thanks to codingame for this challenge which always pushes you to learn new techniques, learning by playing is the best


#2 in Legend. (First Gold Boos :wink: )

Thanks CodinGame for the contest. It was a bit of a bumpy adventure, but overall I really like it.

First Challange

First I have to tell what was the biggest challenge at the beginning: MOTIVATION
When the contest started people started hating the game.
The main concern were of course the beacons.
So I told myself just to have fun and don’t bother with understanding how they worked.
That single thing helped me sooo much. I was able to test many ideas without losing any drive for reaching good rank.


As everybody I divided my algo into two phases.
First: build the tree.
Second: Hill Climbing to optimize ants movement.

Phase 1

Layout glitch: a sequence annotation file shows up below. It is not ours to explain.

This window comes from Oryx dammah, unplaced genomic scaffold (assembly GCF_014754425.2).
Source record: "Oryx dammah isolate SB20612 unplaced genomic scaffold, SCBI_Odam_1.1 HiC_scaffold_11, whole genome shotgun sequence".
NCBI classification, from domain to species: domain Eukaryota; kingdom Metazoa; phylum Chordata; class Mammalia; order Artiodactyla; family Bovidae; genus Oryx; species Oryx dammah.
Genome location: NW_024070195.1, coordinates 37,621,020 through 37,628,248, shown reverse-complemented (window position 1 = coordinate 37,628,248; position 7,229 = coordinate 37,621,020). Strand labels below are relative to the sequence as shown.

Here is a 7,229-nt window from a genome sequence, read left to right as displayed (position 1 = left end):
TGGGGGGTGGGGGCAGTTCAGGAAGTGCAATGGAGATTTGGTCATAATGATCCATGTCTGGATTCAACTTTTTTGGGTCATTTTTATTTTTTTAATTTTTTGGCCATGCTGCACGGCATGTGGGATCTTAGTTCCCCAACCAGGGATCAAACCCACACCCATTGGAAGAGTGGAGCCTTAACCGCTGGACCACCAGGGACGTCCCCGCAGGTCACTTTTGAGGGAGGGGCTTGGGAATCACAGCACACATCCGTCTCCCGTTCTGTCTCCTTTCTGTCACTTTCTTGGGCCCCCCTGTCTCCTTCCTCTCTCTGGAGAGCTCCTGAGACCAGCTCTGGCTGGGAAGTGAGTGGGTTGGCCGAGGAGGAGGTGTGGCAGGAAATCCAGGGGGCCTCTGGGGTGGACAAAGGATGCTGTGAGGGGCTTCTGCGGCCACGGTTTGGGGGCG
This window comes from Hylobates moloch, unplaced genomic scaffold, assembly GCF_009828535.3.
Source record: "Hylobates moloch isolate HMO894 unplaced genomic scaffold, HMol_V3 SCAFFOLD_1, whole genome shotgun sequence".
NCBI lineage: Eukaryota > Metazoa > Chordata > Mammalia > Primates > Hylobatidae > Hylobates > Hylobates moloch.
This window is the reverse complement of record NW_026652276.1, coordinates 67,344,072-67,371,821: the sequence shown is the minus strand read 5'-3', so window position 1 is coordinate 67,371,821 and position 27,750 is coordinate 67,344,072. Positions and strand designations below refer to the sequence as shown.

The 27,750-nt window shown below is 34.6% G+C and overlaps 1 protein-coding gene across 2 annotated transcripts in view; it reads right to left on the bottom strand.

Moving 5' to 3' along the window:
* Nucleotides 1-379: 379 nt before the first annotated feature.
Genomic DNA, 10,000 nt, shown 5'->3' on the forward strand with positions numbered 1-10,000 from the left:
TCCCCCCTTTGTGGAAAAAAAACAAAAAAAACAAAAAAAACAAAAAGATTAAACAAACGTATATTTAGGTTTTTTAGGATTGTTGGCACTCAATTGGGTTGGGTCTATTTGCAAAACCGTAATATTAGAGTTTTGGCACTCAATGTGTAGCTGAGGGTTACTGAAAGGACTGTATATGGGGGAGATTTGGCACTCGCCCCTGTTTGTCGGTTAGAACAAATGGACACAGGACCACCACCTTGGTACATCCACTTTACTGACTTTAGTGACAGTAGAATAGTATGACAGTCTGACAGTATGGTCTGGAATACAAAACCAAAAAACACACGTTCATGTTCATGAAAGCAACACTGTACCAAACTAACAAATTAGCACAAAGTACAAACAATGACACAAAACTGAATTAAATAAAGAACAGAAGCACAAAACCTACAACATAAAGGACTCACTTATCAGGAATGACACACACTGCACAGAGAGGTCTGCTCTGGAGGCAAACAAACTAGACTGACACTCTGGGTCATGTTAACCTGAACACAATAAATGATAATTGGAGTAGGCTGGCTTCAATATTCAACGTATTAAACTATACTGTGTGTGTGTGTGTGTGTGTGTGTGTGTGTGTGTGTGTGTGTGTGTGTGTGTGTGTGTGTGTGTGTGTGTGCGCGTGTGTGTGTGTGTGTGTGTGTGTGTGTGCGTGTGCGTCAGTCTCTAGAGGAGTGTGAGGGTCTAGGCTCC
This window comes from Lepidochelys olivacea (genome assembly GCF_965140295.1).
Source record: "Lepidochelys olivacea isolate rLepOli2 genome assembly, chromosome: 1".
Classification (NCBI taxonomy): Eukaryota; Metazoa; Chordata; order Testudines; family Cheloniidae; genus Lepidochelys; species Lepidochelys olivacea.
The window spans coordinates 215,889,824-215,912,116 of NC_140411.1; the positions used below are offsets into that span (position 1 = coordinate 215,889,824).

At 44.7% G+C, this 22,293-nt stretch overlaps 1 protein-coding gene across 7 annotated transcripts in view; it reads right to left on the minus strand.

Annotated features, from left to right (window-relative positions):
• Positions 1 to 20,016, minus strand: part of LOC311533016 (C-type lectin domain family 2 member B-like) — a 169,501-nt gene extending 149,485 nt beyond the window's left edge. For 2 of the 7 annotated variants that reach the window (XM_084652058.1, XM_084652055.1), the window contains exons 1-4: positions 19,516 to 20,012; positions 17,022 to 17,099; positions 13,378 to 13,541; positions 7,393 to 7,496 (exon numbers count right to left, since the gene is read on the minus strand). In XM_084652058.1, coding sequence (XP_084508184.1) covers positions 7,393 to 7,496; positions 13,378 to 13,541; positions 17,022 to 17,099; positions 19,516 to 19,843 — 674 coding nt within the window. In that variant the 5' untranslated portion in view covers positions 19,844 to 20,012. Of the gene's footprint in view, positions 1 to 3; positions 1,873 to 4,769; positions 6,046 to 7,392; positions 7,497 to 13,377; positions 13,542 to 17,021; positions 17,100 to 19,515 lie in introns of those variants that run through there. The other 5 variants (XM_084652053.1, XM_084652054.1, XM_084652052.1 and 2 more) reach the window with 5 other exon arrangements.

I randomly create many trees for 35 ms, and then I take the best one, evaluated with sim for 6 turns.
I start every tree with my bases only.
Then I add random path from a node from tree to any cell with resources.
It isn’t uniform. Each edge has it’s own ppb: (1 / distance) * resource_value.
Then I add that edge to the tree with a certain number of ants for each cell (random with some constraints).
I keep adding edges to the tree until I don’t have enough ants.
After each added edge I evaluate the tree.


Sim for 6 turns.

I assign value for each resource.

First I was looking for a good value for eggs. It wasn’t easy to decide if eggs are still important or not.
I finally come up with such a value: egg_value = (total_important_crystals / number_of_my_ants)
Where total_important_crystals is the sum of crystals in the middle part of the board.

Then I learned that crystals in the middle of the board are soo much more important than the ones closer to my bases.
For each cell I calculated diff[pos] = abs(distance_from_my_base[pos] - distance_from_opp_base[pos]).

Then resource_value[pos] = 1 * pow(0.3, (diff - min_diff)).
That was resources with minimal diff has value equal to 1, and those far from the middle part are equal almost to 0.

Phase 2